The harder and the faster the Fed cracks down by hiking rates and by unloading its balance sheet, the sooner inflation might go back down. But the Fed really hasn’t cracked down yet. It’s still just lowering the amount of fuel it’s pouring on the inflation fire.
The top end of the Fed’s target range for the federal funds rate is currently 2.5% [update: as of Wednesday, it’s 3.25%], and with inflation over 8%, the Fed is still pouring huge amounts of fuel on the fire.
There is a good chance it will hike its target by 75 basis points at its meeting this week [update: it did], which would bring the top end to 3.25%. With CPI inflation at over 8%, it will still be pouring huge amounts of fuel on the fire.
Even if it hikes by a full percentage point, with the top of its range then at 3.5%, it would then still be pouring huge amounts of fuel on the inflation fire.
Interest rates will have to go a lot higher to crack down on inflation. And that includes long-term interest rates, and mortgage rates.
It doesn’t help that government spending, and I mean at all levels of government, is still stimulating the economy and fueling inflation. State and local governments are flush with pandemic money, and they’re going to spend it.
And the federal government is still throwing money around, including for things like incentives for EVs where demand is already red-hot, and prices are already spiking, and there are already long waiting lists to get one, and so now the government is throwing many billions of dollars of stimulus money on top of the already red-hot EV sector. This stuff is just crazy – to stimulate demand in an already red-hot sector with spiking prices.
This is going on all over the place. In other words, this is still a massively stimulated economy, fiscal stimulus, as well as monetary stimulus. And the inflation dam has broken, and new inflation is pouring into the economy.
To get this under control will take a lot of action by the Federal Reserve. Governments are not contributing anything to fighting inflation. On the contrary. They’re lined up stimulating inflation. It’s all on the Fed’s shoulders.
So this inflation isn’t going away any time soon. It has a good chance of getting worse next year. And it’s going to take years to get this under control, years of much higher interest rates, and years of much lower asset prices.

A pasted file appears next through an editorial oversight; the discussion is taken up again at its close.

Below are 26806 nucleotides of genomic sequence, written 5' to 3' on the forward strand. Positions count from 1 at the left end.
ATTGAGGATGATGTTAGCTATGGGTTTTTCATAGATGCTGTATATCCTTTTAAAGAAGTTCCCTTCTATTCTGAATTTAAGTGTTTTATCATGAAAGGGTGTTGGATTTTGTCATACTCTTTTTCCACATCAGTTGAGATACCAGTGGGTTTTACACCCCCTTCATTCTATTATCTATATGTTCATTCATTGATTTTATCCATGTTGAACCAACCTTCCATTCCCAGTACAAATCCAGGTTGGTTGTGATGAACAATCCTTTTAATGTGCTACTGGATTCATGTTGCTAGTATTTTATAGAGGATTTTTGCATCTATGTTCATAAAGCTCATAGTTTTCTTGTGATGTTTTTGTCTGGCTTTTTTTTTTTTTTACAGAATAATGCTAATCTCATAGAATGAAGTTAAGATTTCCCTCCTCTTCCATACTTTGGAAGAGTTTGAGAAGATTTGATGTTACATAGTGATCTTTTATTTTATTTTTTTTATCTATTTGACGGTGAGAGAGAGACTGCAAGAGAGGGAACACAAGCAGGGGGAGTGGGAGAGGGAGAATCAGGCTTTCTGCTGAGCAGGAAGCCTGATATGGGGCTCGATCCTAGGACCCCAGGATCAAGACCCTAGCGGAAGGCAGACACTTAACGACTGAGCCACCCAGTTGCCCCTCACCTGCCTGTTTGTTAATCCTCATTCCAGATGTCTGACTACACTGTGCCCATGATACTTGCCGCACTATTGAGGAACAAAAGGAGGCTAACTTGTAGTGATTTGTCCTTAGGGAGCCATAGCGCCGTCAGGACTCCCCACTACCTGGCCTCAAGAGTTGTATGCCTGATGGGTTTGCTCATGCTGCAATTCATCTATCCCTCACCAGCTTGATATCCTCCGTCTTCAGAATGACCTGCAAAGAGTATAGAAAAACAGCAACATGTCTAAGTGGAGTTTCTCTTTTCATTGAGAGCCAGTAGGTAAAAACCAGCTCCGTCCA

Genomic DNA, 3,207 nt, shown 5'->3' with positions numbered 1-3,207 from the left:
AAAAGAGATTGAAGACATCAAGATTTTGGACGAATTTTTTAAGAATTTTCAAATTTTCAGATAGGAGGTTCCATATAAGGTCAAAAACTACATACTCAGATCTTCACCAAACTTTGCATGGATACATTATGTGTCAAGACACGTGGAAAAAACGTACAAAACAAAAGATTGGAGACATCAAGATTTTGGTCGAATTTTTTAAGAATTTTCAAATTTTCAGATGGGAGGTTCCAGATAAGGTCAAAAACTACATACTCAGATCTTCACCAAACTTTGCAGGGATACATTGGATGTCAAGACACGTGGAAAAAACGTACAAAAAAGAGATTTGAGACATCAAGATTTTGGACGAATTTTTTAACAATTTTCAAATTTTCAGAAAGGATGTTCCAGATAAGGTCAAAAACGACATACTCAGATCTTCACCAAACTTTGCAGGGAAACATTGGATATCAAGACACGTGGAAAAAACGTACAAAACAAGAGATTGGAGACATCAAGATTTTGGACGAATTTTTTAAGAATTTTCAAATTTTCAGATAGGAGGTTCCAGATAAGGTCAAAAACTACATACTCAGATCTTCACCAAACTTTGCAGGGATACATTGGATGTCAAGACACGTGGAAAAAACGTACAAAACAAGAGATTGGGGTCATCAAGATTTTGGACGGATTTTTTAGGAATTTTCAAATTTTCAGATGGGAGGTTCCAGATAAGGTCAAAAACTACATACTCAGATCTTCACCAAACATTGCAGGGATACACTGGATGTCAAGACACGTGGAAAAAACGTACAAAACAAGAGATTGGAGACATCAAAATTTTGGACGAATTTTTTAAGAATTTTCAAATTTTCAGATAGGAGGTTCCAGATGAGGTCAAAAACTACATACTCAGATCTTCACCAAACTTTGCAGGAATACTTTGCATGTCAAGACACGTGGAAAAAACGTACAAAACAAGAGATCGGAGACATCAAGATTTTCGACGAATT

But it also means, years of much higher yields for bond holders and savers that buy those products in the future. Some yields of Treasury securities are already at 4%, such as the one-year Treasury yield. Some one-year CDs are already at 3.5%. Some savings accounts are at around 2%. And they’ll all be going higher as we go forward. But they’re still way below the rate of inflation.
We’re looking at years of much lower home prices, and much lower prices of commercial real estate. The whole entire asset bubble – the everything bubble that had been inflated by years of money printing and interest rate repression – this everything bubble is going to get repriced, and some of it has already gotten partially repriced.
Cryptos are down 70% or so. The overall stock market is down 20%, as tracked by the Wilshire 5000 index as of Friday. The most speculative parts of the stock market are down 70% and 80% and 90% or more, such as the hundreds of stocks that went public via IPO or SPAC over the past two-and-a-half years – my infamous Imploded Stocks.
And it has just started. We’re only a few months into Fed tightening. And the Fed is still way behind the curve. Inflation is now raging at the core of the economy where it is very difficult to dislodge. The many years of easy money are gone, and they’re not coming back any time soon.
I think central banks are now learning a lesson how the combination of money printing and deficit spending are just fine for many years, until suddenly the dam breaks, and inflation floods the economy, when no one expects it anymore, triggering years of a very messy process to bring this back under control.